Availity Blog

Availity Blog

Actionable insights for medical business professionals

As 2016 comes to a close, you are probably wrapping up a few last projects and making your holiday vacation plans. Before you scoot off to grandma’s house or strap on the skis for a downhill adventure, make sure your budget is in order. And if you have dollars left to spend, spend them wisely. A “wise” purchase to consider is healthcare training courses for you and your staff. Not only will you maximize your annual budget, but it’s a good opportunity for your employees to sharpen their skills during this slower time of year.

We know what you want for the holidays – Risk Adjustment! That’s why we’re hosting our third #AskAvaility tweetchat on Friday, 12/9 at 1pm ET, discussing All Things Risk Adjustment. Availity’s Susan Bellile (@SKB_RnQ) joins Steve Sisko (@ShimCode) to talk about the current and future impact of Risk Adjustment on healthcare.

A business continuity plan is a dynamic tool used during emergencies, catastrophic events and natural disasters where buildings, personnel, and technology may be impacted. A well-designed business continuity plan documents what processes need to be in place to ensure your organization is able to quickly resume normal business functions in the event of a disaster.

We’re back at it again with another #AskAvaility tweetchat! Join us on Friday, 11/11 at 1pm EST for Exploring APIs in Healthcare. Steve Sisko (@ShimCode) is returning to our chat joined by Dr. Charles Webster (@wareFLO) and our own Steve Vaughn (@RealSteveVaughn) to discuss the ins, outs, ups, downs, pros, cons, and everything in between regarding APIs in healthcare.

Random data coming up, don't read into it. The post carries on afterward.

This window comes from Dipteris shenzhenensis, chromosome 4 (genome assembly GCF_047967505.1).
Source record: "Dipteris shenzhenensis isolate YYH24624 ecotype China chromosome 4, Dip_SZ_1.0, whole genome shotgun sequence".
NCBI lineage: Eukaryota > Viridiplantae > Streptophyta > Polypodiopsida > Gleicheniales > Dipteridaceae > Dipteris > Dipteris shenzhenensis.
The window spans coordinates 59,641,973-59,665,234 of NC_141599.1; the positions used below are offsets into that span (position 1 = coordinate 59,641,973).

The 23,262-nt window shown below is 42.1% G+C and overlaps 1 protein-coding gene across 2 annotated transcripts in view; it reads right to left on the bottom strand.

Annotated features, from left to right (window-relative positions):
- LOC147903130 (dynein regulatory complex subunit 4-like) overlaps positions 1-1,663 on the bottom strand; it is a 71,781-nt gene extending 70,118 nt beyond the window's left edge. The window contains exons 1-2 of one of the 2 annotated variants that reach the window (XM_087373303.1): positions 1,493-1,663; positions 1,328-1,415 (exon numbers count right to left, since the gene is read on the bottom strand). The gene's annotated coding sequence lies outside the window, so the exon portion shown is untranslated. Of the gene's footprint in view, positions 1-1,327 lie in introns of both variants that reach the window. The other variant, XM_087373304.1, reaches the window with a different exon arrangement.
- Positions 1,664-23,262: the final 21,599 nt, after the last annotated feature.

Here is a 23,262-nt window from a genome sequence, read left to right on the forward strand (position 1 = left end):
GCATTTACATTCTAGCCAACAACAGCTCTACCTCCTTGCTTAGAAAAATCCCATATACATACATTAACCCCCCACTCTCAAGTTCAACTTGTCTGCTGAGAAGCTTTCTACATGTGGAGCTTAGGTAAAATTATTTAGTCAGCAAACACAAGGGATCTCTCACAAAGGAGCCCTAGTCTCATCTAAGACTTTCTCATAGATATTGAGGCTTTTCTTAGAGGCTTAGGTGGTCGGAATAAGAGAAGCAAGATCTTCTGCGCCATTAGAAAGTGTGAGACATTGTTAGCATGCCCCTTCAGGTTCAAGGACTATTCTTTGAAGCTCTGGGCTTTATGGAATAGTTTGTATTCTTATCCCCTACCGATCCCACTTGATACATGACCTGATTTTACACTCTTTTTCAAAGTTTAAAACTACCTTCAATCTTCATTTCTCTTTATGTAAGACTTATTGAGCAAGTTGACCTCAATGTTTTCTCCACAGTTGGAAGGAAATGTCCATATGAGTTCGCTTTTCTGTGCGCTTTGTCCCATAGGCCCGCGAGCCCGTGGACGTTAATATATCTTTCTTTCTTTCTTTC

With more patients enrolled in high-deductible health plans, front-desk employees are facing difficult questions from patients about their healthcare coverage, but many lack the skills and training necessary to answer them. Here are 3 steps to help patient access staff provide better answers to difficult questions.

A recent Availity survey of providers found that almost half still mail or fax their risk assessments to payers. Results suggest this is because each payer has a different way to submit paperwork and most lack digital submission tools. In fact, almost 75 percent of survey respondents cited minimal standardization as their biggest pain point.

Come join @ShimCode and @HIT_MMartin to talk about the communications (or lack thereof) between providers and payers and the ways in which we can increase communications and data sharing between these two entities.